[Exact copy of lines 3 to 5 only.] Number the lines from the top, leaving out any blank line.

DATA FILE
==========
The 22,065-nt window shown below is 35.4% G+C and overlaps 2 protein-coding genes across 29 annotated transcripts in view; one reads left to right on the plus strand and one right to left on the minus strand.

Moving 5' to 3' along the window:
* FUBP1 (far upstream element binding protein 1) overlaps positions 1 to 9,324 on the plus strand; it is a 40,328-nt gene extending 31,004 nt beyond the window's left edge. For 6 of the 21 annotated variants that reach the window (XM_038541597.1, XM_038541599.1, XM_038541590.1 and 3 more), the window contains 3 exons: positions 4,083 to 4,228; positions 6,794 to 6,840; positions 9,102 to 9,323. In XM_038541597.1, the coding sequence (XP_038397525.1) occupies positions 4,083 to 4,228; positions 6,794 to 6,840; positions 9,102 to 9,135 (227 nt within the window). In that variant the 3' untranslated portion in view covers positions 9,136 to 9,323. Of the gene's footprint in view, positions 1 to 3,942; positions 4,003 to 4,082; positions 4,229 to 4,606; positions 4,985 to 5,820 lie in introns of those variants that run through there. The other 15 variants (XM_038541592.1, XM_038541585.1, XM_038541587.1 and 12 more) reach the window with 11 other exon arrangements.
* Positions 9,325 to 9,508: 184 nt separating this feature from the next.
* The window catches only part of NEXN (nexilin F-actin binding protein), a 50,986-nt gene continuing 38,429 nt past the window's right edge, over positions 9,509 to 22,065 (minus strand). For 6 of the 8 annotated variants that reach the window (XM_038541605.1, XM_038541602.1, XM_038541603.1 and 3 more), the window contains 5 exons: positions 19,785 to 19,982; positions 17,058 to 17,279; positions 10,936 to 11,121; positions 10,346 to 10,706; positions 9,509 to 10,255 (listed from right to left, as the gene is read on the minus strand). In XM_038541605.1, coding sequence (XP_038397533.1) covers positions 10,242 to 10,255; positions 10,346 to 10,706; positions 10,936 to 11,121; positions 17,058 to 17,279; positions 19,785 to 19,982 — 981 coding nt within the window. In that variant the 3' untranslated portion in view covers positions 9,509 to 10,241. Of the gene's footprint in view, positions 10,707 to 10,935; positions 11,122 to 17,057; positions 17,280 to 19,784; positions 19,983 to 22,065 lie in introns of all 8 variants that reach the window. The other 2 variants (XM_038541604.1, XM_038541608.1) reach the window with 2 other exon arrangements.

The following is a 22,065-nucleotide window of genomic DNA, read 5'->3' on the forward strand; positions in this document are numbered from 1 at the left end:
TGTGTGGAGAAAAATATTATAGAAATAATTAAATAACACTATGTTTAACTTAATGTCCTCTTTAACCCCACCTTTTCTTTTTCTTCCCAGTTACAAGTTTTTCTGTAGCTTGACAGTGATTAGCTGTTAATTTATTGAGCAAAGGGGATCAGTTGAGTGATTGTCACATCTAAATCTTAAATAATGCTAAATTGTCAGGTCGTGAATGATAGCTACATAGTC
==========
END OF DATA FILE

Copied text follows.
* FUBP1 (far upstream element binding protein 1) overlaps positions 1 to 9,324 on the plus strand; it is a 40,328-nt gene extending 31,004 nt beyond the window's left edge. For 6 of the 21 annotated variants that reach the window (XM_038541597.1, XM_038541599.1, XM_038541590.1 and 3 more), the window contains 3 exons: positions 4,083 to 4,228; positions 6,794 to 6,840; positions 9,102 to 9,323. In XM_038541597.1, the coding sequence (XP_038397525.1) occupies positions 4,083 to 4,228; positions 6,794 to 6,840; positions 9,102 to 9,135 (227 nt within the window). In that variant the 3' untranslated portion in view covers positions 9,136 to 9,323. Of the gene's footprint in view, positions 1 to 3,942; positions 4,003 to 4,082; positions 4,229 to 4,606; positions 4,985 to 5,820 lie in introns of those variants that run through there. The other 15 variants (XM_038541592.1, XM_038541585.1, XM_038541587.1 and 12 more) reach the window with 11 other exon arrangements.
* Positions 9,325 to 9,508: 184 nt separating this feature from the next.
* The window catches only part of NEXN (nexilin F-actin binding protein), a 50,986-nt gene continuing 38,429 nt past the window's right edge, over positions 9,509 to 22,065 (minus strand). For 6 of the 8 annotated variants that reach the window (XM_038541605.1, XM_038541602.1, XM_038541603.1 and 3 more), the window contains 5 exons: positions 19,785 to 19,982; positions 17,058 to 17,279; positions 10,936 to 11,121; positions 10,346 to 10,706; positions 9,509 to 10,255 (listed from right to left, as the gene is read on the minus strand). In XM_038541605.1, coding sequence (XP_038397533.1) covers positions 10,242 to 10,255; positions 10,346 to 10,706; positions 10,936 to 11,121; positions 17,058 to 17,279; positions 19,785 to 19,982 — 981 coding nt within the window. In that variant the 3' untranslated portion in view covers positions 9,509 to 10,241. Of the gene's footprint in view, positions 10,707 to 10,935; positions 11,122 to 17,057; positions 17,280 to 19,784; positions 19,983 to 22,065 lie in introns of all 8 variants that reach the window. The other 2 variants (XM_038541604.1, XM_038541608.1) reach the window with 2 other exon arrangements.